I am extremely flabbergasted that the jumping frame is considered an improvement on the jumping image, even after looking at a couple of examples I was able to find online, including dhartung"s link. I'm curious, am I alone in that regard?

If the outside of the frame got filled in, as calcwmr4 describes, I could imagine we might all agree that the end result was "better". But the dancing frame is, to my eyes, MUCH more distracting than a jerky video.

please weigh in, if you don't mind...
posted by segatakai at 6:56 AM on June 4, 2012


Yes, the dancing from is very distracting. That's a result of this particular flavor of image stabilization. It's a cheap, quick, and dirty and probably automated version. Other, more involved and hands-on versions would allow a stable crop to the results. This would, however, necessarily crop the image down, sometimes dramatically.

The source video used here is very likely a capture of some network broadcast.

I think the reason this particular video bugs you so much somewhat lies in the fact that this particular video doesn't really need image stabilization. Usually, image stabilization is used to gain stable imagery of an event that requires close examination. Say, for instance, the Zapruder film (which has, in fact, been re-processed using stabilization techniques)

Image stabilization necessarily results in a trade-off. You are willing to accept something like the dancing edges so that you can get a clear, unshaking video of what you really want to study. Again, this particular video doesn't really require stabilization. I agree that it was probably mistakenly applied in this case.
posted by Thorzdad at 7:13 AM on June 4, 2012 [1 favorite]


Typically you would crop the dancing frame. The image stabilization algorithm should be able to do this automatically by keeping track of the distortions it uses for each frame. I can't imagine someone would release software without a cropping option, so I guess the user chose not to crop on purpose.
posted by scose at 7:25 AM on June 4, 2012


On the high end, people who anticipate doing some image-stabilization try to shoot at a higher resolution than they're going to deliver, which allows them to crop out the edges of the frame without compromising quality. For instance, if you shoot wide angle with a 4K or 5K camera from Red, you've got quite a bit of latitude to reframe an image that's only going to be delivered at 1080p (which is a little smaller than a 2K image). In that case, you'd never realize there was image stabilization going on unless the stabilization was drastic and you had a really good eye — for instance, stabilization can match the positions of objects in the picture from frame to frame, but it can't (yet) get rid of the motion blur introduced in the original photography by a wildly moving camera.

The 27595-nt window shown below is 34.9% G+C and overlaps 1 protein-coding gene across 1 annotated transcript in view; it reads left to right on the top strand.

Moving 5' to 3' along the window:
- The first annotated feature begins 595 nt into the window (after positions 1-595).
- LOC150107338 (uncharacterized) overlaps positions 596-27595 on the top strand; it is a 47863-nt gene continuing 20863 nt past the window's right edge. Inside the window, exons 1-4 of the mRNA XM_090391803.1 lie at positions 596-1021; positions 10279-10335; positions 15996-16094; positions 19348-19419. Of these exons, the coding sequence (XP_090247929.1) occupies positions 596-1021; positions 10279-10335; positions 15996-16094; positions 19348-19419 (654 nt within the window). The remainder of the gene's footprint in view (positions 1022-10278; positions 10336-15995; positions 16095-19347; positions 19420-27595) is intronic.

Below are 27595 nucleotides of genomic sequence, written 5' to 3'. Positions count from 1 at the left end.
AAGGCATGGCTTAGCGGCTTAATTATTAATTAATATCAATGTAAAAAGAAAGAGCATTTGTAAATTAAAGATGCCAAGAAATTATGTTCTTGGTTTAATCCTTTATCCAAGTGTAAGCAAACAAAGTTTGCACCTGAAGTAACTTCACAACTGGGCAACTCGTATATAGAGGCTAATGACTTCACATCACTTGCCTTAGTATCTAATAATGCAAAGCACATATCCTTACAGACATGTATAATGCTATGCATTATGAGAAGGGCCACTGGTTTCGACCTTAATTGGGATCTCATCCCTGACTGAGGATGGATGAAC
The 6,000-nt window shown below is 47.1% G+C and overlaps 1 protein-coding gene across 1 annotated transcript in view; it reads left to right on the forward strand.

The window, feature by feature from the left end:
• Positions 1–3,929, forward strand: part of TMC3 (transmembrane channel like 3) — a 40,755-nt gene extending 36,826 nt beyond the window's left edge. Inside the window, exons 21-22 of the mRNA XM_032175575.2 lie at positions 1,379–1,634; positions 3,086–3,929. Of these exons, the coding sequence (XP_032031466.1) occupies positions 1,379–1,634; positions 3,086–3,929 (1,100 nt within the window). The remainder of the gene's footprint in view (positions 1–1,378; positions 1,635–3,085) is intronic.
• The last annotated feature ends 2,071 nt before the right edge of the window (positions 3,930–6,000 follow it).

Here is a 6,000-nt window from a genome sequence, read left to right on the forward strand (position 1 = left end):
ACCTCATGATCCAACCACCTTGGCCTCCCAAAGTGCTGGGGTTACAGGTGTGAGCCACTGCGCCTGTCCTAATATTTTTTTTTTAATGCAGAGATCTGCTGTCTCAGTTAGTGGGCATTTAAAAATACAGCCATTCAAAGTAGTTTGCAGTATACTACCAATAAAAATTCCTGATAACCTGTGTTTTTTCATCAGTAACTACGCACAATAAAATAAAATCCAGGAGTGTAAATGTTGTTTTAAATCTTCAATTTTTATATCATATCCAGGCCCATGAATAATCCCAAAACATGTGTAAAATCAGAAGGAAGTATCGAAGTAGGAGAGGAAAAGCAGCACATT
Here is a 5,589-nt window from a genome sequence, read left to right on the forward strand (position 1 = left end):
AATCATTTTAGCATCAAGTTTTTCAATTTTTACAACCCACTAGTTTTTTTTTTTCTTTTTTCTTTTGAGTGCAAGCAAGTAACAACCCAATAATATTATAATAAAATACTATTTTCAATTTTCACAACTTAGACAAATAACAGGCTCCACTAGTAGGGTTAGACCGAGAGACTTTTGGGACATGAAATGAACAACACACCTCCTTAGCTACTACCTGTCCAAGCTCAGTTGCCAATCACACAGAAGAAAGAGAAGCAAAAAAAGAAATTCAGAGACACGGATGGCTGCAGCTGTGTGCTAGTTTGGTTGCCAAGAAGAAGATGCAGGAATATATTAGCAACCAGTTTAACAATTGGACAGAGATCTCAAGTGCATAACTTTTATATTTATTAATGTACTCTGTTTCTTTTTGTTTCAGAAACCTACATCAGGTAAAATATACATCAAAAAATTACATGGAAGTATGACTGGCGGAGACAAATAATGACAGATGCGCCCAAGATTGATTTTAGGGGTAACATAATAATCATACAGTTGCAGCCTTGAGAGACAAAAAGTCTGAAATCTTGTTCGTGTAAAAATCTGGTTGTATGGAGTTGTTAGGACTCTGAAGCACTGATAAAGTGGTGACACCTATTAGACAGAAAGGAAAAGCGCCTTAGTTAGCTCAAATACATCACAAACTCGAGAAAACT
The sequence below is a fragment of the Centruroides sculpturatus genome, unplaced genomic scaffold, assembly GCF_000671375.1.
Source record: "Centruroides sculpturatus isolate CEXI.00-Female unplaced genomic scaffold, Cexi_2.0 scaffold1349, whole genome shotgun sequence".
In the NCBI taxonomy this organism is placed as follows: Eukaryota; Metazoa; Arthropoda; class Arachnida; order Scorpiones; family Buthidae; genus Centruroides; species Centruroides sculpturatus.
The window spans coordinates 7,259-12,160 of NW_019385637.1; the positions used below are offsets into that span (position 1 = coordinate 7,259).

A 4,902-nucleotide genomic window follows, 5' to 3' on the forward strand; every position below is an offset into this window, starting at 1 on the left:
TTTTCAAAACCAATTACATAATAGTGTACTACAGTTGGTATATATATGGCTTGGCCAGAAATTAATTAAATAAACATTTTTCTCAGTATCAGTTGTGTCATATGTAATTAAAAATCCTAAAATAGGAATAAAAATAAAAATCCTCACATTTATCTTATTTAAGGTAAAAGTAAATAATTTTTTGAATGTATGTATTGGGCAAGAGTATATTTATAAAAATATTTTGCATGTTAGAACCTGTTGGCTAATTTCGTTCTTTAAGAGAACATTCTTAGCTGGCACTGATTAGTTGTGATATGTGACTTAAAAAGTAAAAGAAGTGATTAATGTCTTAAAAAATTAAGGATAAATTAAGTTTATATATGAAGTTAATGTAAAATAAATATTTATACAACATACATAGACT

What you're seeing here is definitely the result of a crude and automated image-stabilization process. I'd guess the user didn't crop this video because the frame dances so much that a large proportion of the original image would be lost.
posted by Joey Bagels at 7:32 AM on June 4, 2012


Compare the first hippo video on this page with the third.
posted by Rhomboid at 12:37 PM on June 4, 2012 [1 favorite]


Wow, what an excellent demonstration page, Rhomboid. Thanks and bookmarked. On that third video, the way the would-have-been black borders are filled from previous and following frames is most easily seen (to my eye) in the upper right. A few more plays will show it in the lower left and along the bottom. There's more that could be done until it is not noticeable at all.

It looks like Youtube uses the technique the writer of that page found was already discarded.
posted by caclwmr4 at 3:27 PM on June 4, 2012


I feel like maybe I'm not getting this across properly, so I'll try one more time to explain my interpretation which I feel quite certain is the correct one:

There was a dark room with a (probably widescreen) television in it. This television was displaying footage from the disaster scene, which was shaky and had no stabilization applied before broadcast. A person in the room watching the TV would see a stationary channel identification logo overlaid on a shaky handheld image.

Somebody with a stabilization-enabled digital camera pointed it at the screen while recording in a 4:3 aspect ratio and keeping the camera relatively stable. The camera's algorithm recognized that the majority of the image it was getting was shaking around and dutifully corrected it even though the shaking originated in the camera that shot the original footage, not in the camera running the algorithm.

This leads to a final video that has the contents of the screen (the original, shaky footage) stabilized while the space above and below the screen and the channel logo are treated as objects in the scene that were actually jostling around along with the camera.

Note that the black bars to the left and right are very distinct and do not move at all, and that the black borders on the top and bottom have blurry indistinct edges and are the ones that move around. These black borders haven't been automatically cropped away because they're not a byproduct of stabilization, they're the dark areas above and below the TV screen and are part of the image as far as the camera running the IS algorithm is concerned. You'd presumably see a similar effect if you used that camera to shoot video through the window of a moving car on a gravel road and kept the window frame in the image.

Note also that the channel logo moves around while the image behind it is stabilized. This indicates that stabilization was applied to the image on the screen by the camera filming it; if the camera filming the TV were introducing the shaking you'd expect to see that logo stabilized along with the video behind it.
posted by contraption at 10:13 AM on June 5, 2012